Nearly half of the global 95GW solar PV plant pipeline comprised of projects no larger than 5MW

Medium-sizes power plants will account for nearly half of the new solar PV capacity to be built in the world’s leading solar markets over the next few years, according market research firm NPD Solarbuzz’s Global Deal Tracker report. According to Solarbuzz, although there are 4,300 projects accounting for 95GW of solar capacity in the global pipeline, plants over 5MW number only around 500. The remainder are in the range of 250kW-5MW.

“While projects in excess of 50 megawatts account for most of the solar PV pipeline capacity, smaller projects up to five megawatts can typically be approved and completed within a matter of months, making this segment particularly interesting to suppliers and developers,” said Solarbuzz analyst Chris Beadle.

The large quantity of the smaller projects seems to highlight the growing attractiveness of solar as an alternative to conventional fossil fuels or grid electricity in commercial and industrial applications, with utility solar plants being fewer in number. Much of this interest is doubtless thanks to government incentives, but it is also thanks to the falling cost of solar PV technology.

The report focuses on the handful of countries that Solarbuzz says will collectively make up 80% of the global solar market in the next few years. These are the US and Canada in North America; China, Japan, India, Thailand and Australia in the Asia-Pacific region; and Germany, the UK, Italy and France in Europe. Of these, China, Japan, and the US will lead the way in 2014–a marked departure from the dominance of Europe that has been the norm for since the global solar boom began several years ago.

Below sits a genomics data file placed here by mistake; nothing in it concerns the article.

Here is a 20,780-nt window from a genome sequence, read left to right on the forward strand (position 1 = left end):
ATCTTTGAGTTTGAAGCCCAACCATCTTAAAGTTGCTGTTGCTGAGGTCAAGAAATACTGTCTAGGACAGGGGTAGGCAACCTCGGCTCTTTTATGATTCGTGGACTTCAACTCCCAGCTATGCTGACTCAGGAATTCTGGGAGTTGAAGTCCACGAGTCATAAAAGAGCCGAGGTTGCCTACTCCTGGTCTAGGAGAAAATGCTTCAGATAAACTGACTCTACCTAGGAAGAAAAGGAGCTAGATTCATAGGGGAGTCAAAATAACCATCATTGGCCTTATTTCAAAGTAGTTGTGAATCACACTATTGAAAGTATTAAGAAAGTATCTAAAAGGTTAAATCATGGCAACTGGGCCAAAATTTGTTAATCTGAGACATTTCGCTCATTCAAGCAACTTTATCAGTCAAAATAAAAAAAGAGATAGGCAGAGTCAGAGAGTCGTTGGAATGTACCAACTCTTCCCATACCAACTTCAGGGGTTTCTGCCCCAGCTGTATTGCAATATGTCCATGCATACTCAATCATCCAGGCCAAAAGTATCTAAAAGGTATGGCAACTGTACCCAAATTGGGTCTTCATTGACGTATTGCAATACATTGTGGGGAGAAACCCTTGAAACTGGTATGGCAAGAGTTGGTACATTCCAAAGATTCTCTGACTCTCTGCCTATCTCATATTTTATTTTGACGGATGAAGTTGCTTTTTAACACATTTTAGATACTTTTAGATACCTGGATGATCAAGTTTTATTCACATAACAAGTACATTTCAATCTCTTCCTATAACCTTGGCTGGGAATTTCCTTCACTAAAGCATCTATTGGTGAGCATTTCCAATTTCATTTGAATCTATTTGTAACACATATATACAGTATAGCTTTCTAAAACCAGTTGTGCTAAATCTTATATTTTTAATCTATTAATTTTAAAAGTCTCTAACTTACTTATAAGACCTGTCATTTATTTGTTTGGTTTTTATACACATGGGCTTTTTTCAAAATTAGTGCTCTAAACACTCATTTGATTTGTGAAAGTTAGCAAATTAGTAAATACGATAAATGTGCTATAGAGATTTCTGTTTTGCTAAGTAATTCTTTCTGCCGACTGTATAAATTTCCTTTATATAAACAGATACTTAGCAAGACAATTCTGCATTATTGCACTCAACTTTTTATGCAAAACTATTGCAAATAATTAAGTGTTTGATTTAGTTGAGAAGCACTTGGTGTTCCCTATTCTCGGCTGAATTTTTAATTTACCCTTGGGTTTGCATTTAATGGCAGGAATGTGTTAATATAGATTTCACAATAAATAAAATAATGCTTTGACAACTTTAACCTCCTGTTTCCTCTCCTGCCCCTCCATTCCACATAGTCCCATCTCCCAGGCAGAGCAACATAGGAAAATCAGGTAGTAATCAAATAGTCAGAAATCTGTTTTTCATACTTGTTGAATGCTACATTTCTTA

4300 solar projects breakdown by NPD Solarbuzz


95GW of anticipated solar capacity growth, broken down by project size. Small-medium projects are by far the most numerous. (Chart via NPD Solarbuzz Global Deal Tracker.)

Putting the size of these plants into context, the largest solar PV plants in the world are in the range of 250-300MW, although a number of these are still under construction and once completed will actually be much larger. Arizona’s Mesquite Solar Project, for example, although now only around 150MW, will be 700MW by the time it is completed–roughly the size of a small coal-fired power plant.

Although residential and commercial solar power have taken off phenomenally in Australia, as noted previously, the country has yet to fully tap its potential for larger projects. The largest solar plant currently operational in Australia is the WA’s Greenough River Solar farm, which is currently 10MW in capacity but slated to grow to 40MW. Meanwhile, the 150MW Broken Hill/Nyngan Solar Plant (a government-backed Solar Flagships project) started construction earlier this year. This makes it the largest plant currently being built, but not the largest one planned for Australia.

© 2014 Solar Choice Pty Ltd